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Be the Good News!

Laurie Schell • AdvocacyFebruary 2022 • February 23, 2022

Boy, do we need some good news. The world is out of sorts. It’s hard to go through a day without feeling glum or concerned for our future. We—music and arts education activists– can change that. We can put a smile on the day with stories of students making music.

We can be the good news. 

Stories as Advocacy
Feel-good stories serve a larger purpose in addition to lifting spirits. They serve as powerful advocacy tools in the advancement of arts learning. Think about your reactions when you see students who are engaged in joyous arts learning activities. Yes, it puts a smile on your face. It also provokes positive emotional responses related to the activity, the student, the program, and by extension the school or organization. 

Positive responses may then be linked to a greater likelihood that the viewer/reader would support your program. Think about the programs that have seen huge spikes in donations after a good news story is aired. Stories can promote visibility, demonstrate value among school administrators, drive audiences to your website and programs, and keep your program “top of mind” for potential donors and sponsors. 

Demonstrating impact through storytelling should be a natural fit for the arts education field. Turns out, though, that we’re not so great at it. Common pitfalls may include bad visuals, little or no context, too wonky (dry and data heavy), too “insider baseball,” or no story arc.

Keep in mind that communications departments at school districts are hungry for the good news. When working at Metro Nashville Public Schools, I would regularly get calls asking if I had any newsworthy stories—for internal newsletters to administrators, for school board briefings, for visiting groups, for the media, etc. Being the go-to good news person for the district communications team is a great way to leverage your opportunities for visibility. 

Teachers play an important role in driving interest through internal and public channels. As the adult who is closest to the student, stories from teachers provide that spark of authenticity. Some teachers have a natural affinity for social media and are brilliant in promoting their programs. Reach out to those digital natives if you need help. A good starting place is with everyday successes that may not be visible in the final work, describing the artistic process in a relatable way. Sample captions: “Breakthrough! Getting those tricky rhythms takes time, listening to each other, repetition, and a good sense of humor.” “Celebrate! Upper classmates welcome band newcomers with new mentoring program.”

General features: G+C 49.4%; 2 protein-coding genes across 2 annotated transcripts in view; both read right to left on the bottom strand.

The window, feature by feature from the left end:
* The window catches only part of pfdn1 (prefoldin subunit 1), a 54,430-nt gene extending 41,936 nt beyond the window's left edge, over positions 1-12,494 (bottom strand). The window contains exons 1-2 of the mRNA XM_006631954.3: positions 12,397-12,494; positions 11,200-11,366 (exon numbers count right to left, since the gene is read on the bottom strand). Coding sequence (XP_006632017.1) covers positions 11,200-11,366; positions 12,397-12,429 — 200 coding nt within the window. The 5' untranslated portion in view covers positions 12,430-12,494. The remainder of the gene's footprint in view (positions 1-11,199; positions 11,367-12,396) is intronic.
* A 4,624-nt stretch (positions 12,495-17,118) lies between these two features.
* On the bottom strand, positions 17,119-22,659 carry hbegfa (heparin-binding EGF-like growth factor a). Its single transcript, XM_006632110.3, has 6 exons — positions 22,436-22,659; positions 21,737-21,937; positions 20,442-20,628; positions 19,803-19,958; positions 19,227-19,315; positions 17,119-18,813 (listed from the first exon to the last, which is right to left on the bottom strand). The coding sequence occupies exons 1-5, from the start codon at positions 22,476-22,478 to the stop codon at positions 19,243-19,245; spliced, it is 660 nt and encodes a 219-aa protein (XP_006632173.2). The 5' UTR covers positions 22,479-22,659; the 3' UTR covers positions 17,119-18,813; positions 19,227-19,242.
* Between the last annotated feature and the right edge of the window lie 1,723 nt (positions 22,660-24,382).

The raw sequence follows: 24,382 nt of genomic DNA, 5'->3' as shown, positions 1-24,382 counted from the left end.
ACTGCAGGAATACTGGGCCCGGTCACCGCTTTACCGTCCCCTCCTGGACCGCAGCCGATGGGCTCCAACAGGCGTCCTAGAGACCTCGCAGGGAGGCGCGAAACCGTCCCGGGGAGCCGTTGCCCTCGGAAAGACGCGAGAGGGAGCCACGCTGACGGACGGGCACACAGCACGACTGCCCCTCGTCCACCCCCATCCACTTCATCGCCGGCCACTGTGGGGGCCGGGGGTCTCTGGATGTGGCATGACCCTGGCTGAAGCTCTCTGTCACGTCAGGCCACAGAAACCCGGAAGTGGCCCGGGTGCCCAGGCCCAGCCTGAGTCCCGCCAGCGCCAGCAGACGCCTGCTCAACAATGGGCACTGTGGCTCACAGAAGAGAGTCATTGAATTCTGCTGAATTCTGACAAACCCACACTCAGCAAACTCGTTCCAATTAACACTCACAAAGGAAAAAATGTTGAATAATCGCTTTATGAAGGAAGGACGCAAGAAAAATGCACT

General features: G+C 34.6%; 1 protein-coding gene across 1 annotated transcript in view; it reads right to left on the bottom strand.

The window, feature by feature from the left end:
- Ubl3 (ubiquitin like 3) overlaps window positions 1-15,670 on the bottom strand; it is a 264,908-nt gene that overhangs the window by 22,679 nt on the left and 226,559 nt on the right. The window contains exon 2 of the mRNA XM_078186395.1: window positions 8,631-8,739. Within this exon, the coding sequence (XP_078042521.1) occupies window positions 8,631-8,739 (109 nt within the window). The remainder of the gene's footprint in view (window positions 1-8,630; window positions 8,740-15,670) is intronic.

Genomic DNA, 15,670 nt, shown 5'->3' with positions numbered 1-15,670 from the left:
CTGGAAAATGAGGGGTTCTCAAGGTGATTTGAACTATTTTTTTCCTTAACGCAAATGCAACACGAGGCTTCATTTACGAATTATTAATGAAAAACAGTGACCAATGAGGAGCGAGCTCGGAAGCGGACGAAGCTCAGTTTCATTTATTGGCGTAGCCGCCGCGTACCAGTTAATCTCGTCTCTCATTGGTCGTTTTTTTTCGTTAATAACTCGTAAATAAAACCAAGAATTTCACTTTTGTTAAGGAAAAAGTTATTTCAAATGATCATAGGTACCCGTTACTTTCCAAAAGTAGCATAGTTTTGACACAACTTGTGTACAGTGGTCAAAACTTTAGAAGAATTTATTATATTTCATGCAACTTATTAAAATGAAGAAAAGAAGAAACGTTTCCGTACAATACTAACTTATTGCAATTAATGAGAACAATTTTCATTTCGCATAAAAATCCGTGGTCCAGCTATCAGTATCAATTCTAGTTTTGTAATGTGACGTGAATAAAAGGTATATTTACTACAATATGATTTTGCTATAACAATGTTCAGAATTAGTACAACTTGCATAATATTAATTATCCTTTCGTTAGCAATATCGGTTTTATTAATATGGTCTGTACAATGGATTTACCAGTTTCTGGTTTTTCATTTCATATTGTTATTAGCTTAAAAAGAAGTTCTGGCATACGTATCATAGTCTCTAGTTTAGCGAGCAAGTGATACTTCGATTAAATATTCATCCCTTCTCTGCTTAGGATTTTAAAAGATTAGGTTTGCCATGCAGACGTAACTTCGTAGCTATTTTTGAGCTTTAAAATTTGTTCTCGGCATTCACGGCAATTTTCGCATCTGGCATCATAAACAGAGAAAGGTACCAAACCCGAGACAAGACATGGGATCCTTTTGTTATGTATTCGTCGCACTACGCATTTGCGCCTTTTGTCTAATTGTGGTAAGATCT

Create Compelling Narratives
As a society we have increasingly short attention spans, thanks in part to the digital devices in our pockets. Narratives can still be powerful within the constraints of social media if we sharpen our focus. A strong “emotional hook” will draw audiences into the story. Focus on the surprising (less predictable) moments. A professional photographer once told me he looks for the gesture that comes before or after a posed moment. A gesture that might give emotional insight and draw the viewer in. Audiences want to know what a narrative means and why it’s important, beyond recitation of fact. (Goodman, pp. 28-29.)

As you become the good news ambassador for your program, remember a few ground rules:

  • Connect the activity with the larger mission and ultimate goals.
  • Imagine you are speaking to an audience that is unfamiliar with your field. Avoid jargon and acronyms.
  • Keep the focus on the students.
  • Stay positive. Celebrate accomplishments.
  • Use high quality photos and videos. 
  • Close ups are better than group shots to establish an emotional connection for the viewer. Get permission to post student images.
  • Keep the text brief. Rely on compelling visual images to tell the story. 
  • Regular postings on social media create the buzz of success. 
  • Choose social media platforms carefully. Monitor privacy concerns. 
  • Use ## and links to reach a wider audience.
  • Acknowledge all program partners and donors regularly. Link to their websites/social platforms.
  • Whether you are an arts administrator, educator, nonprofit arts provider, or teaching artist, take the opportunity to preach and reach beyond the choir.  

Be the Good News.

Reference:

Goodman, Andy. Why Bad Presentations Happen to Good Causes: And How to Ensure They Won’t Happen to Yours. Cause Communications, 2006.

Laurie Schell is a lifelong advocate for music and arts education. She is founding principal of Laurie Schell Associates | ElevateArtsEd, providing consulting services and issue expertise in coalition building, public policy and advocacy, strategic planning, and program development with a focus on arts education.

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